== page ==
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Sunday, May 20, 2012

Homily 5-13-2012 What is Love?


Today, the readings focus on love, and so I want you to try to imagine little Fr. Terry kneeling down at age 15 at his wits end with his seven siblings and asking God: “God, why did you put these people in my life?!?” Unfortunately, the frustrated boy only hears God answer back with a kind sense of humor: “Because that is the only way you would love them.” That may not be historically how it happened, but I do learning that lesson of Love along the way of growing up.
First let's get this straight: God defines what love is, not us – and so The Cross is the definition of love. Secondly, love gives life. Any love in our world is diffusive, expansive, contagious. If we love in one part of our life, we will find it easier to love in other parts of our life. If we are generous with our love, we will also help others to be generous with their love.
BXVI Began his pontificate teaching about the central mystery of our faith: who God Himself is. His answer, taken from our reading today, is also the title of the encyclical, Deus Caritas Est, God is Love.
Two Parts: First on God's Love for us, then on our love for others.
p1 Being Christian is not the result of an ethical choice or a lofty idea, but the encounter with an event, a person, which gives life a new horizon and a decisive direction. Saint John's Gospel describes that event in these words: “God so loved the world that he gave his only Son, that whoever believes in him should ... have eternal life” (3:16)... Since God has first loved us (cf. 1 Jn 4:10), love is now no longer a mere “command”; it is the response to the gift of love with which God draws near to us.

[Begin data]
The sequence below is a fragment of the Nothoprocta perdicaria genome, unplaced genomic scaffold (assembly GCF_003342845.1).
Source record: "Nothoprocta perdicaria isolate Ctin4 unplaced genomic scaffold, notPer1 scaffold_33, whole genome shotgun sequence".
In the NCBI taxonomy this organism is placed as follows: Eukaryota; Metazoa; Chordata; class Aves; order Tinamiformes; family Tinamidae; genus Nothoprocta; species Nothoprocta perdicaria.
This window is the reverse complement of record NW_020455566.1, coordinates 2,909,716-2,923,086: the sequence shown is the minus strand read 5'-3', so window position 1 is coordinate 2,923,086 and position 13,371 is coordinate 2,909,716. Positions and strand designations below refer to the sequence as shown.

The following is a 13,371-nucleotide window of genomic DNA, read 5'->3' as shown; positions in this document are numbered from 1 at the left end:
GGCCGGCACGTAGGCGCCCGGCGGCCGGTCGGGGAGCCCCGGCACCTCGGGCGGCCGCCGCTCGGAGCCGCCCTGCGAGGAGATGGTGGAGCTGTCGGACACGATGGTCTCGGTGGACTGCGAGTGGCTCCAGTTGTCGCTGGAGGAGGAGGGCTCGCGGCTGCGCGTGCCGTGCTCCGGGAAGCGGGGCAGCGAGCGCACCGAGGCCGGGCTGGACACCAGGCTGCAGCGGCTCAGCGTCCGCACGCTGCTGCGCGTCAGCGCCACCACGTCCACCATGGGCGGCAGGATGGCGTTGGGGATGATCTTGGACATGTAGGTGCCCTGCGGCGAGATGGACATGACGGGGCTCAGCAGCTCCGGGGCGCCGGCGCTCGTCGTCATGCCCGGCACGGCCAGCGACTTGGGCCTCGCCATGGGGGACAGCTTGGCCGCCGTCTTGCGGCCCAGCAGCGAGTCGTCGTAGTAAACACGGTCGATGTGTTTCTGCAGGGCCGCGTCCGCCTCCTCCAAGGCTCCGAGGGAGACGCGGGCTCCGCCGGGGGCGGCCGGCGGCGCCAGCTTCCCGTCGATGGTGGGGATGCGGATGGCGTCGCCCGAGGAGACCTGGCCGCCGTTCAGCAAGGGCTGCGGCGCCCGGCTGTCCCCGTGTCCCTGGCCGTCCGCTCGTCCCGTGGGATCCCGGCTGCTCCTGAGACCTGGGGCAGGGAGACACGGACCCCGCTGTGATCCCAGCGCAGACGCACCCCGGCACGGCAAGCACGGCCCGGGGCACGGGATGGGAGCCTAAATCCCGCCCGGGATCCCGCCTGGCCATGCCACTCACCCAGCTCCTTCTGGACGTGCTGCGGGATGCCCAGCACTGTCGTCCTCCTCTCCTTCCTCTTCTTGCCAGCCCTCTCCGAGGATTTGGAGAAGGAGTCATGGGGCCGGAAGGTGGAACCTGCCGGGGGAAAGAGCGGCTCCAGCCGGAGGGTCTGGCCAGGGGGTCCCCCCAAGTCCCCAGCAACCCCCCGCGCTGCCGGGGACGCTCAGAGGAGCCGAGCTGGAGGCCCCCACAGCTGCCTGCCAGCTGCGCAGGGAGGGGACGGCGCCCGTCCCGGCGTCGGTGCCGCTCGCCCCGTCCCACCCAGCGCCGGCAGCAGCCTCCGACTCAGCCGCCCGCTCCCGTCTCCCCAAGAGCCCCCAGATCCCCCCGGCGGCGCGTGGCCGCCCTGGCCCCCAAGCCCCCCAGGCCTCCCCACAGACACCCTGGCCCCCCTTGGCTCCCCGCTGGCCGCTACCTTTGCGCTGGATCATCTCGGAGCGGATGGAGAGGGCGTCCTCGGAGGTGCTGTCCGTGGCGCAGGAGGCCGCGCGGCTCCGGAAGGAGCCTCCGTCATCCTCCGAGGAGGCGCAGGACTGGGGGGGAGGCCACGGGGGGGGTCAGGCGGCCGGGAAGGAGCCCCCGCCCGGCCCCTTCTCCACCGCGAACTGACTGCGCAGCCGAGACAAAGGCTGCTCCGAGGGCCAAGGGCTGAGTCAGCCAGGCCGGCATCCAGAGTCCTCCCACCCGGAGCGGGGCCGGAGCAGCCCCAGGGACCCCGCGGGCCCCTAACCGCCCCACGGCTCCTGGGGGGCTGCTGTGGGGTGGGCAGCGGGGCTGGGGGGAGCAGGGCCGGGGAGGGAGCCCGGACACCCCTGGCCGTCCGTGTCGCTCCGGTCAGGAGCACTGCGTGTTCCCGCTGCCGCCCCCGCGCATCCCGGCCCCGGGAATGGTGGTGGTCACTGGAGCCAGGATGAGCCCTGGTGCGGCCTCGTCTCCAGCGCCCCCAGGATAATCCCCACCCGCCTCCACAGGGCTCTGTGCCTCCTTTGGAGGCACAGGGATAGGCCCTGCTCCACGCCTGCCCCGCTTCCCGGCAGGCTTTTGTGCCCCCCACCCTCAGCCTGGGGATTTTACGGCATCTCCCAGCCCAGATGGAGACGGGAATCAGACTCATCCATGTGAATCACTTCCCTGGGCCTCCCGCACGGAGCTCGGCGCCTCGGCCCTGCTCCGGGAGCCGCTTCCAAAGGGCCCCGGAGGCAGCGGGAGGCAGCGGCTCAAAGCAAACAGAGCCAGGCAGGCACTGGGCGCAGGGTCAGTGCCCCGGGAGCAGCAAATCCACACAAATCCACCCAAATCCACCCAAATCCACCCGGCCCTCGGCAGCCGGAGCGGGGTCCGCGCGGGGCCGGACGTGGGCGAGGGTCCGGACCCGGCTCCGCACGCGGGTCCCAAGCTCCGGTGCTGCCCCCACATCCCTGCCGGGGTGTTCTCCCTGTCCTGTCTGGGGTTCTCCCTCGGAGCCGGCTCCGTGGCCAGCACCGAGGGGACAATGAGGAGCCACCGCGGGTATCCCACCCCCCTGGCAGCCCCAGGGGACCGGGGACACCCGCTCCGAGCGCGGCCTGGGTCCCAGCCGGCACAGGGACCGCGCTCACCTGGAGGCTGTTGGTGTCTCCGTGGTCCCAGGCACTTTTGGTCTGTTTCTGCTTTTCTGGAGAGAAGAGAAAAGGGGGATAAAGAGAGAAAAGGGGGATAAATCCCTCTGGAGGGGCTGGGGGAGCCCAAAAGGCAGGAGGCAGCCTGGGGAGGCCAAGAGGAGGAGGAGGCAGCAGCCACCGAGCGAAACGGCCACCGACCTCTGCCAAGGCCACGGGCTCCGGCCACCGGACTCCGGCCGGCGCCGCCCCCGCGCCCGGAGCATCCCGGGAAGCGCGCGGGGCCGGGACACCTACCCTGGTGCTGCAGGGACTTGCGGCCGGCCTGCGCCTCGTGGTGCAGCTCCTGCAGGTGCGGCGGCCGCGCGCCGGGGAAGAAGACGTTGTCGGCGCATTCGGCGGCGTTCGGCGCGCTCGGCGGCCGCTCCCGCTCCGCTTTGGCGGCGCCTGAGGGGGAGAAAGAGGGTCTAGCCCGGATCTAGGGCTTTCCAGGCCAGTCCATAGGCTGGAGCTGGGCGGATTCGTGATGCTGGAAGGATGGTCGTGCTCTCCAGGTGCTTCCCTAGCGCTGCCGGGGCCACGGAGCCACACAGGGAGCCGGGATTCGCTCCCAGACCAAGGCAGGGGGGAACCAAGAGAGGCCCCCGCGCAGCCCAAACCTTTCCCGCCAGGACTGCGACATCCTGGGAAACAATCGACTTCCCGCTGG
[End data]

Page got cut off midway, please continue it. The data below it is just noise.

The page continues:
Here we see that God's love must come first, otherwise we are unable to love.
p18 If I have no contact whatsoever with God in my life, then I cannot see in the other anything more than the other, and I am incapable of seeing in him the image of God...Only if I serve my neighbour can my eyes be opened to what God does for me and how much he loves me. The saints—consider the example of Blessed Teresa of Calcutta—constantly renewed their capacity for love of neighbour from their encounter with the Eucharistic Lord, and conversely this encounter acquired its real- ism and depth in their service to others. Love of God and love of neighbour are thus inseparable, they form a single commandment.
Here Pope Benedict has reechoed Jesus' new commandment from today, which is a sort of requirement for staying in God's grace: “if you love one another as I have loved you, you will remain in me.” God, who loved us into existence and sustains us every single moment by His love, wants us to stay with Him, but we have to freely choose to love, to sacrifice ourselves completely or in part for another, like the Cross.
Families are meant to be schools of love, houses of love, where we courageously, day after day, step out onto the precipice of loving like this so that we can find God ever more deeply in our life. This is not easy! On Mothers day, we remember so many courageous women who have loved in this way, and we take time to thank them, and to pray for their perseverance in that love. We pray for other who are struggling to love that way in the midst of difficulty.
The Church, in many ways, is also a mother to us. She teaches us how to love and to respond to those in need. From her we receive the grace of the sacraments, are taught to hear the word of God, and receive teaching to guide our steps in the truth and freedom of the children of God. Today, in a special way, let us be grateful for: Our mothers, by birth or adoption, who nurtured us and supported us through life. Our Church who takes on the maternal role of guiding us through life. And our Blessed Mother, who protects both the Church and all its members, her sons and daughters. And Let us pray that Our Lord, to whom we come every single Sunday, will continue to strengthen us with the courage to love deeply those around us.

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